• Don’t be casual – keep it in academic language, because this is a professional presentation.

Yuliani Sutedjo is vice president of the Knightly News.

To comment on this story, or to suggest a story, contact the KnightlyEditors@CentralPenn.edu.

Edited by Knightly News co-adviser Prof. Michael Lear-Olimpi

1 Comment

Filed under Alumni News, Central Penn College in the Community, On Campus Happenings

Women’s Leadership Conference Stresses Empowerment and Education

Conference keynote speaker Robyn Hatcher addresses Women's Leadership Conference attendees at the Conference Center at Central Penn. Hatcher encouraged the audience to "let your light shine" and to "embrace your albatross." Photo by Sarayuth Pinthong

Conference keynote speaker Robyn Hatcher addresses Women’s Leadership Conference attendees at the Conference Center at Central Penn. Hatcher encouraged the audience to “let your light shine” and to “embrace your albatross.” Photo by Sarayuth Pinthong.

Over 200 women educated, encouraged and energized one another

By Sherri Long

Knightly News Reporter

Education and empowerment for women were the main purposes of this year’s Women’s Leadership Conference, held last month in the Conference Center at the college.

Rubina Azizdin, career counselor and part-time faculty member at Central Penn, organized the event, which was geared toward women in all stages of their career paths.

The conference featured women leaders in the community and businesses. Attendees ranged from current college students and college leadership, to business employees, leaders and entrepreneurs.

Della Archer, director of employee relations for Harrisburg Area Community College, said she was attending the Women’s Conference because she “looks for ways to network with other women professionals,” and she values hearing “stories of other women to find out how they got to where they are.”

Archer’s coworker, Stephanie Maben, executive assistant to vice president of student affairs at HACC, explained she was attending because “working women face so many challenges. Any opportunity to network with other women is great.”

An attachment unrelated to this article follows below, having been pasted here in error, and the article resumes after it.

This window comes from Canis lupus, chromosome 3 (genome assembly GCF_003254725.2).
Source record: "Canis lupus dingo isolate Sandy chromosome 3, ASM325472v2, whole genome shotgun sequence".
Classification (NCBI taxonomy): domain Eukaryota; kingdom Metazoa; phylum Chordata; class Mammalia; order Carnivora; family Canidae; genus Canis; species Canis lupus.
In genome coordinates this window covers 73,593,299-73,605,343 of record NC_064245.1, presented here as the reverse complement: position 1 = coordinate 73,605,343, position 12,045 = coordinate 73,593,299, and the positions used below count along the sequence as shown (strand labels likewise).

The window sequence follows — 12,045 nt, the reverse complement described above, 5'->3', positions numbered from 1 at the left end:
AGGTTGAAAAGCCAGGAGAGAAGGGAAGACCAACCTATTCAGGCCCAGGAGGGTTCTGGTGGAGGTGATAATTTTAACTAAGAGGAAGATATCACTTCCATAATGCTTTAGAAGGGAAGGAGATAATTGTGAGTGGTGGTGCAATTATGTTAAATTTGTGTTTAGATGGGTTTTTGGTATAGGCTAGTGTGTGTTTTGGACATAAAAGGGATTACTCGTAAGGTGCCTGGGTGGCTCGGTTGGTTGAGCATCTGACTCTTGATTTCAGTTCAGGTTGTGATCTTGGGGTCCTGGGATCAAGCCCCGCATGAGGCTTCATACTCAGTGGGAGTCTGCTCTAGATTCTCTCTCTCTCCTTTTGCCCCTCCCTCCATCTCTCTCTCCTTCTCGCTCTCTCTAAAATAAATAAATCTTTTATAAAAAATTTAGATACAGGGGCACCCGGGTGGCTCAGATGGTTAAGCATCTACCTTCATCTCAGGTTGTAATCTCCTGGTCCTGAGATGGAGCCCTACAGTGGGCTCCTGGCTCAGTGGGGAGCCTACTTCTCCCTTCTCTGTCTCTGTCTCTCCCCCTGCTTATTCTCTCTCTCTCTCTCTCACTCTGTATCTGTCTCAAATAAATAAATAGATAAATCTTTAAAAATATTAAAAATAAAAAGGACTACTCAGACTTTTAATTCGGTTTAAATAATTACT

Albatrosses and rock stars

The conference started off with the breakfast keynote message from speaker and communication expert Robyn Hatcher. Hatcher encouraged attendees to “let your light shine” and to “embrace your albatross.” The albatross, Hatcher explained, is deadweight or a burden. By identifying it, you can reframe it and turn your misfortune into your mission.

Attendees were told to “get your sparkle on,” stood up by their tables, put their hands on their hips, heads held high and shouted, “I AM (after which they inserted three strengths from a list that was at each table)!” This energized the group, and kept the positive and energetic momentum going throughout the conference.

After the uplifting message from Hatcher, attendees went to the breakout sessions of their choice. Sessions were themed with such titles as Knowledge is Power, Financial Literacy, Achieving Your Dreams, Live Your Truth, and Interview Like A Rock Star.

Sharon Kelly, an accounting major student at Central Penn, said, “When I had my first interview, I was really nervous. They gave me this paper to review and asked some questions and I kind of stumbled through it.”

The main reason Kelly attended the conference was for the breakout session How to Interview Like a Rock Star — How to Slay Every Interview for Every Job You Ever Wanted, presented by Amanda King, owner of PeopleSavvyHR Group, to better her chances at her next interview.